The world’s oldest known killer whale – J2, or affectionately known as “Granny” — is missing and presumed dead.
Ken Balcomb with the Center for Whale Research says in a statement that “Granny” is missing and is presumed dead.
Balcomb writes that it’s believed Granny had been seen thousands of times over the last 40 years and most recently had been the leader.
Granny, scientifically cataloged as J2, is believed to have been born in 1911 – a year before the sinking of the Titanic – but a precise birthday is impossible to determine. The cause of her death is believed to be old age.
She’s the sixth known member of J Pod to have died in 2016, reducing the pod’s number to 24. (J Pod is one of three Southern Resident pods, whose overall number is now just 78.)
The average lifespan for wild female killer whales, which live longer than males, is 50-60 years.
The most serious issue facing the Southern Residents is salmon, the chief prey source for the orcas. As salmon runs have diminished, thanks largely to dams and other development projects, so have Southern Resident killer whale numbers.
The venerable Granny, because of her omnipresence and skills as a salmon hunter, had become a favorite among regional whale-watching operations, and researchers. She survived the era of live captures for marine parks, and was the subject of a recent BBC documentary.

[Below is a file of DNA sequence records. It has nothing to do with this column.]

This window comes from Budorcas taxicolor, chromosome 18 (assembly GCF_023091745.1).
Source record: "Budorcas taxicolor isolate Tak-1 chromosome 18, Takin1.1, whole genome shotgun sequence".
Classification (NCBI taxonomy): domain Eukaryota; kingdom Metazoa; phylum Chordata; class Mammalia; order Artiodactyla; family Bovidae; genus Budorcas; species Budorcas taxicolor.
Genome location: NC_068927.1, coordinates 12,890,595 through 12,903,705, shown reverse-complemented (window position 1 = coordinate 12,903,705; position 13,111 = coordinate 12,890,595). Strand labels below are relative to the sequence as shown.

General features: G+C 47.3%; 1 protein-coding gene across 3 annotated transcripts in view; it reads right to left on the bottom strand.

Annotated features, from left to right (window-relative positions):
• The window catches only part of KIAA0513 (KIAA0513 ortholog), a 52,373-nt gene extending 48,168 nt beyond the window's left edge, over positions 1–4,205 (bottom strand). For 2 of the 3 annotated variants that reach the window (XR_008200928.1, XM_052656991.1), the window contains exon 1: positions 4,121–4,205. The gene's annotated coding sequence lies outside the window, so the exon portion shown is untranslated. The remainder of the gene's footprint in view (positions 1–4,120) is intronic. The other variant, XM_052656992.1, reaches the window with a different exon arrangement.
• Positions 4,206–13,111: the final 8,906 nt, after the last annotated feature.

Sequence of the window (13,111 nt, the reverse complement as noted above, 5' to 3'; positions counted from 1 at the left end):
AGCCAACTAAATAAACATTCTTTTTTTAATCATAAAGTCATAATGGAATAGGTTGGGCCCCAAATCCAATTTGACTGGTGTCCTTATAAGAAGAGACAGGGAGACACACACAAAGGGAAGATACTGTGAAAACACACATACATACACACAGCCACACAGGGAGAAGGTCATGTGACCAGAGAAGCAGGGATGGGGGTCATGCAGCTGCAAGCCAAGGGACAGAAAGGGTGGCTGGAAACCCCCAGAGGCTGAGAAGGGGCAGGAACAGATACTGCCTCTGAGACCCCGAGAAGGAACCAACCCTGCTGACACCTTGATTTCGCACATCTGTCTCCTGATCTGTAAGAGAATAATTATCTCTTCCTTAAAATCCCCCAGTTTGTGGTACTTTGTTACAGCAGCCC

Said Balcomb to BBC News: “In recent years her world has changed dramatically with dwindling salmon stocks and increases in shipping, threatening the survival of this incredible population. Although J2 is gone we will continue to benefit for many decades to come, from the incredible data collected on her life over the last 40 years by the Center for Whale Research.”
Melisa Pinnow, a naturalist for San Juan Excursions and a Center for Whale Research employee, tried to put Granny’s death into perspective:
“It has been years since we have had a Southern Resident die of old age. She likely did not go prematurely like almost everyone else has in recent years. She lived a long life, like every Southern Resident should but often does not get the opportunity to because of us.
“I am happy she lived as long as she did and hope other Southern Residents are able to do the same in the future. Granny will always be missed.”